12:00am: The thought crosses my mind that I should probably go to bed.
12:30am: Yeah, I really ought to.
1:00am: At some point.
1:30am: Bed.

3:30am: Alarm! Mutter something; ignore.
3:45am: Snooze button.
3:50am: Snooze button.
3:55am: Snooze button.
4:01am: Rocket out of bed; arrive at computer several minutes later, hunt for...
4:47am: ...people! Yay, Harish!
5:22am: Emails, emails, emails, shove clothing into backpack, kiss sleeping parents goodbye, fly out the door, and...
5:55am: ...hit the road, deliriously happy to be heading towards more edumacation things! and blasting one of my mom's CDs from the radio as pink threads begin to peek through the pitch black. You're gonna hear electric music / solid walls of sou-owwnd

Flash forward: 10:20am; having crossed back over into EST, I'm driving through South Bend to meet Pascal Calarco in person for the first time, thumb pinning a bluetooth headset to my head; it seems like that particular experiment didn't pan out, as the point of trying a bluetooth headset was to see if I could jam my phone's audio source into my ear canal enough that I could understand speech without mashing the earpiece (or, if it's noisy, speakerphone) against my skull with one hand. Resolve to try another pair; also decide that at some point I actually need to measure the frequency profiles of various types of background noise to mathematically corroborate why certain environments are particularly crap for hearing; car-rumblings obscure the only frequencies of speech that I can hear. It's why I scrunch into strange postures in the backseat of cars so I can lipread people in the front through side and rear view mirrors, and why I suddenly grow quiet in motor vehicles when it is dark.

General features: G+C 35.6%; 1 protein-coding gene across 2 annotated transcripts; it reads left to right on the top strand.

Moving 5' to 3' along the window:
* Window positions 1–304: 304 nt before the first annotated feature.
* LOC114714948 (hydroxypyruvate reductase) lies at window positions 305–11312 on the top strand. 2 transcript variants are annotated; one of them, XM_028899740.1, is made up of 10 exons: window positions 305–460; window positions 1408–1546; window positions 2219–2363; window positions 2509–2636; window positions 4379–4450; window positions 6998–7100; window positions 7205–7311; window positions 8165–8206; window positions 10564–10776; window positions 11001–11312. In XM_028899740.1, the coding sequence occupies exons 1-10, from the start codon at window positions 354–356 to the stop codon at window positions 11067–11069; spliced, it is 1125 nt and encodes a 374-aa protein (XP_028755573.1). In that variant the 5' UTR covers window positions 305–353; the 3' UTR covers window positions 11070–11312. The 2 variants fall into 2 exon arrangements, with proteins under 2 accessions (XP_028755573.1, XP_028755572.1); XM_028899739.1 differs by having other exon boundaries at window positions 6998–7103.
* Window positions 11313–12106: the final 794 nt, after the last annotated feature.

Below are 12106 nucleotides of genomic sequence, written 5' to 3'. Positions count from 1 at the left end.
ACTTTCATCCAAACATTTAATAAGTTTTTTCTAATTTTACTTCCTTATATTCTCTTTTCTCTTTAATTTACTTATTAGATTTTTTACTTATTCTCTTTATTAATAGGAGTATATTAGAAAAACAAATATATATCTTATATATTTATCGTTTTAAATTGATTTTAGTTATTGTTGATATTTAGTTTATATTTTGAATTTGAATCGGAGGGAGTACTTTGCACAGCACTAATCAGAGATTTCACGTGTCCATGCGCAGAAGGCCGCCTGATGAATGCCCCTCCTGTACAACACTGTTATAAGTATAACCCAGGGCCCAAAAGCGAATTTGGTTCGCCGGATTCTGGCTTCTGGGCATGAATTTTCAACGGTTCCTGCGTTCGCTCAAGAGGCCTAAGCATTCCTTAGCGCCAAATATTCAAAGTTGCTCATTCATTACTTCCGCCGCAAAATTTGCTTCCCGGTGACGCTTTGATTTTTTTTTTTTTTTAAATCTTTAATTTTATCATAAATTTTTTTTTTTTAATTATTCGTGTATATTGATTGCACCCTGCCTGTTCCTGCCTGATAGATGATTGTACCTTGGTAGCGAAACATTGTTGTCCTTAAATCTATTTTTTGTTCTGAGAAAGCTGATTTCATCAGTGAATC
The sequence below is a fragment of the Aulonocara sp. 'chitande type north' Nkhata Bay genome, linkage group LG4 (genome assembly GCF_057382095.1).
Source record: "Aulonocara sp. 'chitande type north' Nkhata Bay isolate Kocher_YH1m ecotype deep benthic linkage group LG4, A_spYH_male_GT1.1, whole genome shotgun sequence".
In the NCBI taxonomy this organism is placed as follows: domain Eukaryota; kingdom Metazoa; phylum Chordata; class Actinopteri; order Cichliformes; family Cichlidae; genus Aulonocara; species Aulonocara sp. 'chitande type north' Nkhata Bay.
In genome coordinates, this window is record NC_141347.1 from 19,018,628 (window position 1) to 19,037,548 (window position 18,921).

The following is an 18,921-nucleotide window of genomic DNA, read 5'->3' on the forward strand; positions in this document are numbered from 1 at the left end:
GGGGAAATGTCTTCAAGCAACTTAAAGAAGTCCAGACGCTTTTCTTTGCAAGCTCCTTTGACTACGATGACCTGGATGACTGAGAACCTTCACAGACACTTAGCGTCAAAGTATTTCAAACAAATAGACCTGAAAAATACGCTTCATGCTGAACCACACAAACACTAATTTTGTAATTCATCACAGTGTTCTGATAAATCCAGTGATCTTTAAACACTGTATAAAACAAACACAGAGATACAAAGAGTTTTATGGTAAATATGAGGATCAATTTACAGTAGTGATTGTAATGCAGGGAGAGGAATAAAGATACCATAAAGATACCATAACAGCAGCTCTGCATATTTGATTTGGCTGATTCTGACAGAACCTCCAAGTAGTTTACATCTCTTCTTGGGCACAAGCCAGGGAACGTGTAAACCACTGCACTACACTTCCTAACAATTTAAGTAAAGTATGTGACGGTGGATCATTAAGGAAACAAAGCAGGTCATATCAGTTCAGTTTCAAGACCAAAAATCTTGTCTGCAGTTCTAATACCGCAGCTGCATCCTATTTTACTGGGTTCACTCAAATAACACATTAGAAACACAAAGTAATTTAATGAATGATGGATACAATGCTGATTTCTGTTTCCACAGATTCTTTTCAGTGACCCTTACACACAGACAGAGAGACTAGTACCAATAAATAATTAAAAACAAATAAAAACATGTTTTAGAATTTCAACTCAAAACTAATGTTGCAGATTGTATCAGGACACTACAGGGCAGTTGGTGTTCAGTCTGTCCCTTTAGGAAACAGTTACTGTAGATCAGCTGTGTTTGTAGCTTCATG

Sometime around 11am: TOUCHDOWN JESUS!
Shortly thereafter: Hi, Pascal!

A wonderful day follows wherein The Mel completely preaches to the choir on open source stuff, and gets a much better gauge on how TOS might come into Notre Dame; my fingers are crossed for a POSSE here if follow-up goes well. It is topped off by dinner with the Calarco family, where I compare favorite PBS shows (a side effect of living with a kindergartener) with Pascal's  kids. Arthur and Wordgirl are popular, though they like Dora the Explorer way more than I do.

Driving to Michigan City with a giant moon hanging in my rearview mirror and the sky flapping in the wind, dripping Kool-aid into the trees so that they redden for the fall. Trying to transcribe in my mind the piano for the piece "She's Got A Way" by Billy Joel, playing it over and over to hear the thin points where his voice breaks free from its wistful restraint, and how the keyboard comes up to wrap around the rawness. I think I have it now; I wish I wasn't so shy about singing so that I could record myself playing, or that I could play cello properly and have its voice stand in for mine. It's hard for me to even listen to myself speak (let alone sing) sometimes; I keep imagining the nasal deaf accent that I can't hear pervading it, invisible to me but grating to everybody else. Dumb flight of fancy; I should corroborate something before I actually avoid it. But I still flinch and cringe in front of cameras and microphones, regardless. Something I'm training myself out of, like similar reactions to physical contact. Hard. At least I have a lot of energy to spend on it, and people to help push me now (which is still new and wonderful, the notion of somebody catching me before I do).

Music helps; reading helps. Walking down the mental track of someone else who's not perpetually straining at the leash helps me strain less on mine. Writing helps; I can lay out my own mental tracks to follow back into a settling-down. Long journeys help, although I can't tell if I'm running-to or running-from (and in the absence of indications towards either, choose to believe I'm simply running).

Tonight I play travel agent for FUDCon, then travel agent for myself, then sleep a couple hours 'till the morning hits.